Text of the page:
The Tinnitus Cycle


Statistics show that about one out of every five adults in Plano experience tinnitus. Commonly referred to as a ringing in the ears, tinnitus affects everybody differently. It may be an occasional nuisance or a full-time disruption to your daily life. Regardless of its impact on your daily life, tinnitus follows a well-established cycle – one which you’ll want to break in order to enjoy a higher quality of life.

What Causes Tinnitus?

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While tinnitus typically begins with hearing loss, it is not exclusively an auditory problem. It is a result of neurological changes within the auditory system and the parts of the brain that influence conscious attention and emotional state.

No single explanation applies to all cases, but the process outlined below describes one of the more commonly accepted theories about what causes tinnitus.

Your Balance

When your natural balance is upset by hearing loss, the neurological activity is altered; this altered activity is then interpreted by the brain as sound. This results in whistling or ringing sounds commonly known as tinnitus.

Tinnitus Causes

Tinnitus most often results from hearing loss caused by exposure to excessive or loud noises. Other common causes include aging, ototoxic drugs, Temporo-mandibular joint disorder (TMJ), depression, anxiety, Lyme disease or thyroid disorders, as well as ear infections or wax in the ear.

Breaking the Cycle of Tinnitus

  • Normally, background neurological activity in the brain is covered up by everyday sounds.
  • Neurological changes may cause the perceived sound to be more noticeable and disturbing.
  • For some people, the presence of tinnitus is so troubling, the brain treats it as important and focuses on it, increasing awareness.
  • This increased awareness can lead to stress and anxiety, resulting in further enhancement by the emotional centers of the brain and further amplification of the tinnitus.
  • Additionally, the brain may try to compensate for the hearing loss by “turning up” the sensitivity of the hearing system. This not only amplifies the tinnitus but can also make ordinary sounds uncomfortably loud for some people, further adding to stress and anxiety.

The result is a cycle of symptoms that can be self-reinforcing, leading to progressive worsening of the tinnitus over time. These factors have made tinnitus very difficult to treat in the past. While there is no cure for tinnitus, there are ways to manage symptoms and help break the cycle. Popular solutions include masking techniques such as white noise therapy; counseling; lifestyle modifications and prescription drugs.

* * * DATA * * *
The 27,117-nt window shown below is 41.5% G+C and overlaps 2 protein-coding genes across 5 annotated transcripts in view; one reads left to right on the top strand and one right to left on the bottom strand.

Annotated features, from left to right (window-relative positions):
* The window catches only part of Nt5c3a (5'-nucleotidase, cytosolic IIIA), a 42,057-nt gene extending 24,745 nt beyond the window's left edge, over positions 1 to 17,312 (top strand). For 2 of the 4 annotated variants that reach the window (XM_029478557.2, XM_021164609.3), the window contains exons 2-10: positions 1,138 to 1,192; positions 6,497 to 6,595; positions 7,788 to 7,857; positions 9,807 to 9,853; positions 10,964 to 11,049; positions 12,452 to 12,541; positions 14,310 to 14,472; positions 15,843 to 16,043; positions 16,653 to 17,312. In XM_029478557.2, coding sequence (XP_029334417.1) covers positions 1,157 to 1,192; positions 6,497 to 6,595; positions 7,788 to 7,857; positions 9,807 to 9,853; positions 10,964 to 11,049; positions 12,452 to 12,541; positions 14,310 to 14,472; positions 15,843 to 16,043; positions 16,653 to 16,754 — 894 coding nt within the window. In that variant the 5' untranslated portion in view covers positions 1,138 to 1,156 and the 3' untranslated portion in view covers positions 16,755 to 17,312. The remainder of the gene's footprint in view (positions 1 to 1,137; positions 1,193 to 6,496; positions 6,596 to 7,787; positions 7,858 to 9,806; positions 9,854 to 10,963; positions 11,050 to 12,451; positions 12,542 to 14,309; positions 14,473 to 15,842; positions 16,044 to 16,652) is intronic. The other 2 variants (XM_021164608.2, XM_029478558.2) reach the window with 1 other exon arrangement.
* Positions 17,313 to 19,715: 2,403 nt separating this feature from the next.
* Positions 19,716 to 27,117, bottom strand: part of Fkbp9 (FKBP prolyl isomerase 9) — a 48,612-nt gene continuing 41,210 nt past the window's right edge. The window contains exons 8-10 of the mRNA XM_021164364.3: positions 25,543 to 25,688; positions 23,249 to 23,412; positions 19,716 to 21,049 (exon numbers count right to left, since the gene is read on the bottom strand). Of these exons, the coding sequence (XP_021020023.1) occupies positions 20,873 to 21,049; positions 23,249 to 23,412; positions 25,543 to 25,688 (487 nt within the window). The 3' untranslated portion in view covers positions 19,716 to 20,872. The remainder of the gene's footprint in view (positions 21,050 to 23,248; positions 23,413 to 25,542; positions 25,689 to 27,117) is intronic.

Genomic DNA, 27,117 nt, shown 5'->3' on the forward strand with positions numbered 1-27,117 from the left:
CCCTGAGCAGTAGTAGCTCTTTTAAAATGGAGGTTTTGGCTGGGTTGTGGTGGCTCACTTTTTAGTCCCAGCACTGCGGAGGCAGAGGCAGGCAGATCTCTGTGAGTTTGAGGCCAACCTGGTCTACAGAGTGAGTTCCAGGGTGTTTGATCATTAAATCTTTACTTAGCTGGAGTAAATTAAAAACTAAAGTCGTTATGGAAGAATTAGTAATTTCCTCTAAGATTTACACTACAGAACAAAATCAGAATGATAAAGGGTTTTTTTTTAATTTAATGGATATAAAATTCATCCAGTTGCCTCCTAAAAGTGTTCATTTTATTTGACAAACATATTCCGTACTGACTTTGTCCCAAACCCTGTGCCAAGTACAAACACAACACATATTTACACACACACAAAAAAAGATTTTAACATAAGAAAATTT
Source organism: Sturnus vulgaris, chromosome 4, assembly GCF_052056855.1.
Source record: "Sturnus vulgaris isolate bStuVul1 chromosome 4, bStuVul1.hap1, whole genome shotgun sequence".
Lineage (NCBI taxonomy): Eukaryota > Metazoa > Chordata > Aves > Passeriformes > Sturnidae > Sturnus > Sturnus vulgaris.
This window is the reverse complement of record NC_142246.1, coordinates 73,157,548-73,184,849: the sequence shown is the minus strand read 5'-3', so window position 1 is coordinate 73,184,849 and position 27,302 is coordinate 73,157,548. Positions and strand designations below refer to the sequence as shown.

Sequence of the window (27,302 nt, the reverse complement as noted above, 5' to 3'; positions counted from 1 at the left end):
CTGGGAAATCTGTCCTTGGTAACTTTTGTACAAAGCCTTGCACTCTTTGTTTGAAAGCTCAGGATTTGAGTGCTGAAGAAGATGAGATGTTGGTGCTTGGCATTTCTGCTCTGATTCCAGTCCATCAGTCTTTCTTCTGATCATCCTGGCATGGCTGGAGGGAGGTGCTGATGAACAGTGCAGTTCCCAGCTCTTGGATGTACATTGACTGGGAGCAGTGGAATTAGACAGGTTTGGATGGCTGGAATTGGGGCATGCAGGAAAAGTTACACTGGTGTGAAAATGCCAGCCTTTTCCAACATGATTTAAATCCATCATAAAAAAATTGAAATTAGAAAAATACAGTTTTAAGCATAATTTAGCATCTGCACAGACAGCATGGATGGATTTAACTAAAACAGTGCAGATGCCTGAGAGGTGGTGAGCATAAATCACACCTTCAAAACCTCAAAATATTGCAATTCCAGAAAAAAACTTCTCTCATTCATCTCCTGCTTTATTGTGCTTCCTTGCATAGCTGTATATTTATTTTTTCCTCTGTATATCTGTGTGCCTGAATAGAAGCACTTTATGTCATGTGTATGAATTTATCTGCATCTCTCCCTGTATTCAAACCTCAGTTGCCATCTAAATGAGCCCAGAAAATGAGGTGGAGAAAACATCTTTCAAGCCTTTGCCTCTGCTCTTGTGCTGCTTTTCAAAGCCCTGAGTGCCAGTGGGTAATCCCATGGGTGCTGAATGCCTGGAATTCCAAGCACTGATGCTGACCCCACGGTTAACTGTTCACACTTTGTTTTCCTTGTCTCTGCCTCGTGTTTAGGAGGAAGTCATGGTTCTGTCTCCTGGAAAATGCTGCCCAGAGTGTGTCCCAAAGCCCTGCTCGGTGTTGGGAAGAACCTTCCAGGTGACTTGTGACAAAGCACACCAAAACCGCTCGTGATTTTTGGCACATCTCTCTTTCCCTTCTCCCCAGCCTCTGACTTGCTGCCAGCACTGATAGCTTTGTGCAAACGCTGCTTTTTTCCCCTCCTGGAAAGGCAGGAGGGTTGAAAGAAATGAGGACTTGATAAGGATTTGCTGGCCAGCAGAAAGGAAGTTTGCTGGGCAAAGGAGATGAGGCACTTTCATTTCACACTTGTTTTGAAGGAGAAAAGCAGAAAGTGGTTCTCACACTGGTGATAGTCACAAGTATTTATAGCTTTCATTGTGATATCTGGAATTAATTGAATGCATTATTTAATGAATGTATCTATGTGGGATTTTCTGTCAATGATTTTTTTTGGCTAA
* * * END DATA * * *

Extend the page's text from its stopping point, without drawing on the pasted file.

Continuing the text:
One of the best solutions might be right at your fingertips. If you have hearing loss and wear hearing aids, turning up the volume to boost background noises will help distract your brain from tinnitus.

If you are suffering from tinnitus in Plano and looking to break the cycle, a consultation with an audiologist can help you find relief.

The Tinnitus Cycle

While tinnitus typically begins with a hearing loss, it is not exclusively an auditory problem. It is a result of neurological changes within the auditory system and within the parts of the brain that influence conscious attention and emotional state.

No single explanation applies to all cases, but the process outlined below describes one of the more commonly accepted theories about what causes tinnitus.

  • Your Balance

    When the natural balance is upset by a hearing loss, the neurological activity is altered, and this altered activity is then interpreted by the brain as sound. This results in whistling or ringing sounds commonly known as tinnitus.

  • Tinnitus Causes

    Tinnitus most commonly results from hearing loss caused by exposure to excessive or loud noises, however it can also be caused by aging, ototoxic drugs, Temporo-mandibular joint disorder (TMJ), depression, anxiety, Lyme disease or thyroid disorders, as well as ear infections or wax in the ear.

  • Normally, background neurological activity in the brain is covered up by everyday sounds.
  • Neurological changes may then cause the perceived sound to be more noticeable and disturbing.
  • For some people, the presence of tinnitus is troubling, and so the brain treats it as important and focuses on it, increasing awareness.
  • This “increased awareness” can lead to stress, resulting in further enhancement by the emotional centers of the brain, and further amplification of the tinnitus.
  • Additionally, the brain can try to compensate for the hearing loss by “turning up” the sensitivity of the hearing system. This not only amplifies the tinnitus but can also make ordinary sounds uncomfortably loud for some people, further adding to stress and anxiety.

The result is a cycle of symptoms that can be self-reinforcing, leading to progressive worsening of the tinnitus over time. These factors have made tinnitus very difficult to treat in the past..